Preparing for Uganda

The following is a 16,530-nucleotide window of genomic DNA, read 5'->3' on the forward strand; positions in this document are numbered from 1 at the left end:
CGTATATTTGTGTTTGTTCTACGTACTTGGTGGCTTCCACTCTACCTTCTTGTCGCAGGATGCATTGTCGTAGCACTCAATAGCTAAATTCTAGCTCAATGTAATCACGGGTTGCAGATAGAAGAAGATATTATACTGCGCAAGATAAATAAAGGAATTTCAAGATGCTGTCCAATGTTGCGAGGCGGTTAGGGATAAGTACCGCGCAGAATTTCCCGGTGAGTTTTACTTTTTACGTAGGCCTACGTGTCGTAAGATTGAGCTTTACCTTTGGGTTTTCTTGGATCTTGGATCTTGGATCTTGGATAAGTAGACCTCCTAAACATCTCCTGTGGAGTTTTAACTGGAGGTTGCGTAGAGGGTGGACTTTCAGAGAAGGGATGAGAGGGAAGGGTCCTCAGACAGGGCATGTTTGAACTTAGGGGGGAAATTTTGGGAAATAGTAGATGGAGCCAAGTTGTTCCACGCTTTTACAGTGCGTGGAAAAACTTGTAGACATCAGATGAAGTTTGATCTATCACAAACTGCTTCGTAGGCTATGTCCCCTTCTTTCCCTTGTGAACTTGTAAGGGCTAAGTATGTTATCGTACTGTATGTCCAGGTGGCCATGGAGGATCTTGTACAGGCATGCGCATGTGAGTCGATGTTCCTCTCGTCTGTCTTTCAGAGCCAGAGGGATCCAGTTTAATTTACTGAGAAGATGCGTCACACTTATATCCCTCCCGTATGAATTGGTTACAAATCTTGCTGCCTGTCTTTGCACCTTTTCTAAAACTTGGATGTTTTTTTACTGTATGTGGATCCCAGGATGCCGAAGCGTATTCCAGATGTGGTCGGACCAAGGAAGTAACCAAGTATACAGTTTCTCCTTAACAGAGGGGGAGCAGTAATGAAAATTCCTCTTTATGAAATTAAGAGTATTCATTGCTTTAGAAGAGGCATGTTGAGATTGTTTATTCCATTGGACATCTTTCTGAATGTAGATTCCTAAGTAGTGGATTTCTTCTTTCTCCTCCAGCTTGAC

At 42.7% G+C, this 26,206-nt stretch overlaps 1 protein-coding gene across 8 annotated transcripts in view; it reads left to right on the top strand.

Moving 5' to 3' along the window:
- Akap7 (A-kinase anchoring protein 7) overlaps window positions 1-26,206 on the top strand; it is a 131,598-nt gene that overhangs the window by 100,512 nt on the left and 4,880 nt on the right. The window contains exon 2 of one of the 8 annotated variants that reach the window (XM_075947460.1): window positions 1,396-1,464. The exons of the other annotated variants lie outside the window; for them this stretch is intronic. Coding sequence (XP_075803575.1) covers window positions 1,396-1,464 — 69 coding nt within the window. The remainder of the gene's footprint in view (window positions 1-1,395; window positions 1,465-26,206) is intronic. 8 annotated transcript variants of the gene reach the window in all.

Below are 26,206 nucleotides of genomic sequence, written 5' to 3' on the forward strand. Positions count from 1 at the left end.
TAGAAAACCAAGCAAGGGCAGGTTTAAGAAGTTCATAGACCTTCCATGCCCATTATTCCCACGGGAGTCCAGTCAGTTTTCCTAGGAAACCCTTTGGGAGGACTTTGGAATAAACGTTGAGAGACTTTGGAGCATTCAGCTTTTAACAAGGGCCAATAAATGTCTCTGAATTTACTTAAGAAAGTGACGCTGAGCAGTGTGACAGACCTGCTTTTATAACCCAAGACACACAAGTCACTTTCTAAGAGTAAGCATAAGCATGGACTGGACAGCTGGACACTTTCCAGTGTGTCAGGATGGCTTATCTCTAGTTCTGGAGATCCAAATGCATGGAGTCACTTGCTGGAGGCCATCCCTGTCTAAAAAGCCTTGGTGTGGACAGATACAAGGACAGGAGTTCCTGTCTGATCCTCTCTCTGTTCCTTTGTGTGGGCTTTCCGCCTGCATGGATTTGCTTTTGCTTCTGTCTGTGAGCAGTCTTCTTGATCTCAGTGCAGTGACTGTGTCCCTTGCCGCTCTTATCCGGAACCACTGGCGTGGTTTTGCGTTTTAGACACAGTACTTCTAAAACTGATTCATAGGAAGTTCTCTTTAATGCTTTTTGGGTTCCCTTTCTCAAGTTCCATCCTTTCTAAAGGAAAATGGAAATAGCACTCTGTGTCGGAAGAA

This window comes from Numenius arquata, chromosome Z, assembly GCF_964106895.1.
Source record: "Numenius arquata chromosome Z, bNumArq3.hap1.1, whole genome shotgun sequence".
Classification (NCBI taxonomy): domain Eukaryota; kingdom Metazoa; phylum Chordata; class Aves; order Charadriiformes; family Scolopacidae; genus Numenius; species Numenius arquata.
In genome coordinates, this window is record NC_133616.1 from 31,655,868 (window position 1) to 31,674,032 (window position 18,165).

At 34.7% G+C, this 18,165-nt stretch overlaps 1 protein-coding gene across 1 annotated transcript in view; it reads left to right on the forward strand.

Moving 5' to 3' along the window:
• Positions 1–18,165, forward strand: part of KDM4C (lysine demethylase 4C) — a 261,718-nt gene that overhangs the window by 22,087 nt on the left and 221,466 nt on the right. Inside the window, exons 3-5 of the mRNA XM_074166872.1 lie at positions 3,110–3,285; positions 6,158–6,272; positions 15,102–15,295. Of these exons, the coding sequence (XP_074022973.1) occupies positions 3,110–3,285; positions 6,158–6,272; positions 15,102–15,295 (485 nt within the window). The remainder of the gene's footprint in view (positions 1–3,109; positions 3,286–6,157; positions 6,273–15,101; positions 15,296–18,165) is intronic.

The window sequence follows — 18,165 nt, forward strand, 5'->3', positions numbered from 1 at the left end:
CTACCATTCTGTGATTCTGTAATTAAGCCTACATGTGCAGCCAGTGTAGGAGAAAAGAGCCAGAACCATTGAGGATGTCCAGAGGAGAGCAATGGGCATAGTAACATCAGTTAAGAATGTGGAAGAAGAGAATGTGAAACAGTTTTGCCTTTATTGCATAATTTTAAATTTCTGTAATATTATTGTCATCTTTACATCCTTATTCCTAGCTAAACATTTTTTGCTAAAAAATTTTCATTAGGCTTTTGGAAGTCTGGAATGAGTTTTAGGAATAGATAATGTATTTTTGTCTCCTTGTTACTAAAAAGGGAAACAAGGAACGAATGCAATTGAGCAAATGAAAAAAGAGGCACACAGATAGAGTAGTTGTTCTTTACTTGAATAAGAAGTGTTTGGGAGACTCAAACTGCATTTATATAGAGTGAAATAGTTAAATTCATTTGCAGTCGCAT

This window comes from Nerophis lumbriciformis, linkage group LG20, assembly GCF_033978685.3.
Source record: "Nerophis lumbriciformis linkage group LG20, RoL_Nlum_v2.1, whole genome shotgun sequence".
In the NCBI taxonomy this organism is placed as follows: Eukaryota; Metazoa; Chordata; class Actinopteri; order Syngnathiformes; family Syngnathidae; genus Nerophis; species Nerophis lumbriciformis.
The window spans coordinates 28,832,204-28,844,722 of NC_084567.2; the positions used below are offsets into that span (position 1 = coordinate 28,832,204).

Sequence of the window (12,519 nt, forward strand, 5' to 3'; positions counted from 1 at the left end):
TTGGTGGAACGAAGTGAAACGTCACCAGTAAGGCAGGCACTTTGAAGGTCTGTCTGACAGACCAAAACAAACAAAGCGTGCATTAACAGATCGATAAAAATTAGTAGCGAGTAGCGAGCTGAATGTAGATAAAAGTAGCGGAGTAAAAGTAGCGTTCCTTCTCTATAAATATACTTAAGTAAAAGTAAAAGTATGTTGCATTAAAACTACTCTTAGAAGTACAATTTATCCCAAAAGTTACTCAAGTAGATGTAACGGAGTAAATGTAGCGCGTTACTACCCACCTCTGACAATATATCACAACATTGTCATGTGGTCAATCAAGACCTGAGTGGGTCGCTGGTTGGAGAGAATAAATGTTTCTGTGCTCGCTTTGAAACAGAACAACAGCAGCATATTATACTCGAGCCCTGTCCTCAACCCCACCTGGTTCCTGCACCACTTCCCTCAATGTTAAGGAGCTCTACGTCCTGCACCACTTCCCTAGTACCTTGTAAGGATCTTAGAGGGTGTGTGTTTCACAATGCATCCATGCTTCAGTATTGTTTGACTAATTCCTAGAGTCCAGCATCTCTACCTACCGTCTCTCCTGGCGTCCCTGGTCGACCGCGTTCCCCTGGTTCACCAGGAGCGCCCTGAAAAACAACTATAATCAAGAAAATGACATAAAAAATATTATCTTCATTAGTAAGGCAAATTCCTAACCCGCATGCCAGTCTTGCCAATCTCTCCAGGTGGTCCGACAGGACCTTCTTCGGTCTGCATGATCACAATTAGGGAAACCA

Most Ames High students look forward to sleeping in late and getting out of Ames when school ends. However, there is a small portion of the student body who will refuse to sleep in and will go so far as leaving the country entirely. It’s time for an adventure to Africa! Teacher Tim Mooney heads the expedition, bringing with him 22 dedicated students approximately 8,015 miles across the ocean to Uganda. “We’re starting phase one of building a new primary school with five classrooms,” Mooney said. “We leave June 1 and come back June 24.” A lot of time and work has been put into preparation for the trip. “The students first apply in October. Then I have them read a book called Foreign to Familiar. We also have discussions about cultural differences,” Mooney said. The most well known fundraiser for the Uganda trip is the Hunger Banquet, but students also sell coffee, which makes about $15,000 per year towards the trip. Most of the money, however, comes from family and friends who make donations. “When people find out about the trip they’re usually very generous.” Mooney lived in Kampala, Uganda from 1986 to 1989. He got the idea for the Uganda trip in 2003 when he saw 70 students sign up for the Europe trip. “I thought we could get at least six or eight kids to go to Uganda and do a project, so I called a meeting and 100 people showed up.” A year later the first Uganda trip was launched. This year will be the eighth time students will go. The hardest part about the trip isn’t the work in Uganda, but the work it takes to get there. Preparation for the trip starts in October and keeps everyone working all year to make the trip possible. There are applications to sort through, fundraisers to organize, shots to get, and plane tickets to buy. “Once I get on the plane most of my work is done,” Mooney said. Despite all the hard work, the reward is well worth it. “I want to not just go [to Uganda], but I want to build connections with the people there,” Griffith said. “I want to learn more about their culture.” One of the many things the Uganda trip teaches students is something that doesn’t always translate well in the US. “Culture is hard to teach in a classroom. It’s what you see, breathe, taste and experience. It’s the interaction,” Mooney said. While they build the new school, the students will make new relationships as well and learn about a country that seems worlds different from our own. Though English is one of the official languages in Uganda, Swahili also is spoken just as frequently, not to mention the many local languages the students will probably hear. “I love to watch the students’ reactions to Africa,” Mooney said. “The most fun thing is just how much the kids learn.” Coming from the US to a developing world will allow the students to see the things they take for granted. “I’m more thankful for what I have. I’m very blessed,” senior Patty Mackey, who went on the trip last year, said. “You don’t have to have a lot of stuff to be happy. I also learned that 16 hour plane rides are terrible.” So to the students who are going, good luck, work hard, and learn a lot. We will see you back in Ames soon. Kwaheri!